US9588173B2 - Waveguides for capturing close-proximity electromagnetic radiation transmitted by wireless chips during testing on automated test equipment (ATE) - Google Patents

Waveguides for capturing close-proximity electromagnetic radiation transmitted by wireless chips during testing on automated test equipment (ATE) Download PDF

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US9588173B2
US9588173B2 US14/108,708 US201314108708A US9588173B2 US 9588173 B2 US9588173 B2 US 9588173B2 US 201314108708 A US201314108708 A US 201314108708A US 9588173 B2 US9588173 B2 US 9588173B2
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dut
antenna
transceiver
test
socket
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US20150168486A1 (en
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Roger Isaac
Bhupendra Sarhad
Gary Davis McCormack
Ian A. Kyles
Frederick George Weiss
Christopher Scott Sansom
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Keyssa Inc
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Keyssa Inc
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Assigned to WAVECONNEX INC. reassignment WAVECONNEX INC. ASSIGNMENT OF ASSIGNORS INTEREST (SEE DOCUMENT FOR DETAILS). Assignors: ISAAC, ROGER, KYLES, IAN A., MCCORMACK, GARY DAVIS, SARHAD, BHUPENDRA, WEISS, FREDERICK GEORGE
Assigned to KEYSSA, INC. reassignment KEYSSA, INC. CHANGE OF NAME (SEE DOCUMENT FOR DETAILS). Assignors: WAVECONNEX, INC.
Publication of US20150168486A1 publication Critical patent/US20150168486A1/en
Assigned to KEYSSA, INC. reassignment KEYSSA, INC. ASSIGNMENT OF ASSIGNORS INTEREST (SEE DOCUMENT FOR DETAILS). Assignors: SANSOM, CHRISTOPHER SCOTT
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    • GPHYSICS
    • G01MEASURING; TESTING
    • G01RMEASURING ELECTRIC VARIABLES; MEASURING MAGNETIC VARIABLES
    • G01R1/00Details of instruments or arrangements of the types included in groups G01R5/00 - G01R13/00 and G01R31/00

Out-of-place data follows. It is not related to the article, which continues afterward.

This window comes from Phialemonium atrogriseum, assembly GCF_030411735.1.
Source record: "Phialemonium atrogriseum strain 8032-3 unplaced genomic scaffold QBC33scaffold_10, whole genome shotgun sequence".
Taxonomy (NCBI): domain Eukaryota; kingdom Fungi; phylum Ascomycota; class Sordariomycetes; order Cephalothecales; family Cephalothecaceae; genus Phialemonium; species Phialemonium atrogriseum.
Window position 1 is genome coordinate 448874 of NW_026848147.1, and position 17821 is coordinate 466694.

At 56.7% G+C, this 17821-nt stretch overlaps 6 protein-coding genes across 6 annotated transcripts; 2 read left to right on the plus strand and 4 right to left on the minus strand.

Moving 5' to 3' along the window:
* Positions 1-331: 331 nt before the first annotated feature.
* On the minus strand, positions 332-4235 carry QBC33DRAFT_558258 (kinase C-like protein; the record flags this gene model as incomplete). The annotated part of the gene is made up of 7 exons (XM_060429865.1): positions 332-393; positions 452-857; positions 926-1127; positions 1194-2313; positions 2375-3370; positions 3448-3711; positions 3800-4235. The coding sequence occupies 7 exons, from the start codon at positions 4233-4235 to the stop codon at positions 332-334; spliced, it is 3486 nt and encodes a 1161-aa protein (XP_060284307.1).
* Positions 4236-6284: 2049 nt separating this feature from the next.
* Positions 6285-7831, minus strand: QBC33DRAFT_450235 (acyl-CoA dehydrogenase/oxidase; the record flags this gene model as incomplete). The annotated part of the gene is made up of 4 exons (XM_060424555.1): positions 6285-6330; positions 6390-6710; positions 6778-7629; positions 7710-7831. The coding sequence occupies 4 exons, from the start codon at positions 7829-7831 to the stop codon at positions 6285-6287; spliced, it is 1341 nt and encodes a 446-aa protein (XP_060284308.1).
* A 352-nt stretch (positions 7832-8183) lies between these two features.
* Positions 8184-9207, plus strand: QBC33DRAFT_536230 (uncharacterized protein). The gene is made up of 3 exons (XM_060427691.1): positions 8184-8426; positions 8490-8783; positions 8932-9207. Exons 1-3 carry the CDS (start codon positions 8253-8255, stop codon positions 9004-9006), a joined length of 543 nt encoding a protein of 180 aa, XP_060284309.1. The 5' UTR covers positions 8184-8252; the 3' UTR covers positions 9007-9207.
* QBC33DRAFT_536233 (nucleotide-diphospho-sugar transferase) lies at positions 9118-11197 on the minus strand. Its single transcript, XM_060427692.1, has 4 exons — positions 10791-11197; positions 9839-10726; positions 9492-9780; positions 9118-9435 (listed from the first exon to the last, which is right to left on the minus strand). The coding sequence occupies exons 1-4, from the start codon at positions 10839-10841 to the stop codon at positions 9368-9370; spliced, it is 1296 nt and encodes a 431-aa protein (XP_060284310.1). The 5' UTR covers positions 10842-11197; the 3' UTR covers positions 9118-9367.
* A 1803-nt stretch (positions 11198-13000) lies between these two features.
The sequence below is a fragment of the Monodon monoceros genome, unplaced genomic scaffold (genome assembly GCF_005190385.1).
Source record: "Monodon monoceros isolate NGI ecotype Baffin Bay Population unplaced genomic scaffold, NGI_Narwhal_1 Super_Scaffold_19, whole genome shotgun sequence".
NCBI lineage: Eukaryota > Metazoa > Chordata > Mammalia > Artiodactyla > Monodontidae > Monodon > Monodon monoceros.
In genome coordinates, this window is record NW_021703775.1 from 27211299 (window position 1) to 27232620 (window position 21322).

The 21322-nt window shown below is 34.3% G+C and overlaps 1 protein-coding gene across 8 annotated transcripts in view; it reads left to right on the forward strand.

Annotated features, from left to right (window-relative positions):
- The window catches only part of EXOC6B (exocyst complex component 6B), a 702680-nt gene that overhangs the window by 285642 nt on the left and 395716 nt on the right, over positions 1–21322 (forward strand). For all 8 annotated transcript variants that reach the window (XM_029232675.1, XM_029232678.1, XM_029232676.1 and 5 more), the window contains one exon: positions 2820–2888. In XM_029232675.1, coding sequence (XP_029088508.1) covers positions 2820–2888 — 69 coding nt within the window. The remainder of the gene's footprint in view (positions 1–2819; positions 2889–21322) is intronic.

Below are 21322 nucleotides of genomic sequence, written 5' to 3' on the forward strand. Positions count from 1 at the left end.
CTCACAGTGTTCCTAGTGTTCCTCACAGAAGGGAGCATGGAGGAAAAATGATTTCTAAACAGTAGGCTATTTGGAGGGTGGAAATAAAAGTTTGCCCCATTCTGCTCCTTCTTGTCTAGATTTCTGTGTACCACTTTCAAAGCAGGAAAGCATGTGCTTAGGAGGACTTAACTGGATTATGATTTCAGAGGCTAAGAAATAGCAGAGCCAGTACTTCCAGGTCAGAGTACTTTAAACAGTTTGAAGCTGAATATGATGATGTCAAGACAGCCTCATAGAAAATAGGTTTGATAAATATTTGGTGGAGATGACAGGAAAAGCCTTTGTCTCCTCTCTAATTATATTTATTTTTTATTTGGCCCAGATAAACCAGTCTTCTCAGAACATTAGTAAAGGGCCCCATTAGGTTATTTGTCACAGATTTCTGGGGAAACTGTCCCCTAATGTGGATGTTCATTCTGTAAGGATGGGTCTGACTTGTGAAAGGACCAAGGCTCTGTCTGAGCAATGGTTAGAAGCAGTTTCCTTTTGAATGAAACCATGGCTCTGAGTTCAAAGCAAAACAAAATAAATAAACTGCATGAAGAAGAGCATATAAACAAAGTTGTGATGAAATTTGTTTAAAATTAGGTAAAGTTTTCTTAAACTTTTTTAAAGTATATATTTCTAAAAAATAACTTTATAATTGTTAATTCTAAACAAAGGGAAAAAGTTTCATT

• G01R1/02General constructional details
    • G01R1/04Housings; Supporting members; Arrangements of terminals
    • G01R1/0408Test fixtures or contact fields; Connectors or connecting adaptors; Test clips; Test sockets
    • G01R1/0433Sockets for IC's or transistors
    • G01R1/0441Details
    • G01R1/045Sockets or component fixtures for RF or HF testing
    • GPHYSICS
    • G01MEASURING; TESTING
    • G01RMEASURING ELECTRIC VARIABLES; MEASURING MAGNETIC VARIABLES
    • G01R1/00Details of instruments or arrangements of the types included in groups G01R5/00 - G01R13/00 and G01R31/00
    • G01R1/20Modifications of basic electric elements for use in electric measuring instruments; Structural combinations of such elements with such instruments
    • G01R1/24Transmission-line, e.g. waveguide, measuring sections, e.g. slotted section
    • GPHYSICS
    • G01MEASURING; TESTING
    • G01RMEASURING ELECTRIC VARIABLES; MEASURING MAGNETIC VARIABLES
    • G01R31/00Arrangements for testing electric properties; Arrangements for locating electric faults; Arrangements for electrical testing characterised by what is being tested not provided for elsewhere
    • G01R31/28Testing of electronic circuits, e.g. by signal tracer
    • G01R31/282Testing of electronic circuits specially adapted for particular applications not provided for elsewhere
    • G01R31/2822Testing of electronic circuits specially adapted for particular applications not provided for elsewhere of microwave or radiofrequency circuits
    • GPHYSICS
    • G01MEASURING; TESTING
    • G01RMEASURING ELECTRIC VARIABLES; MEASURING MAGNETIC VARIABLES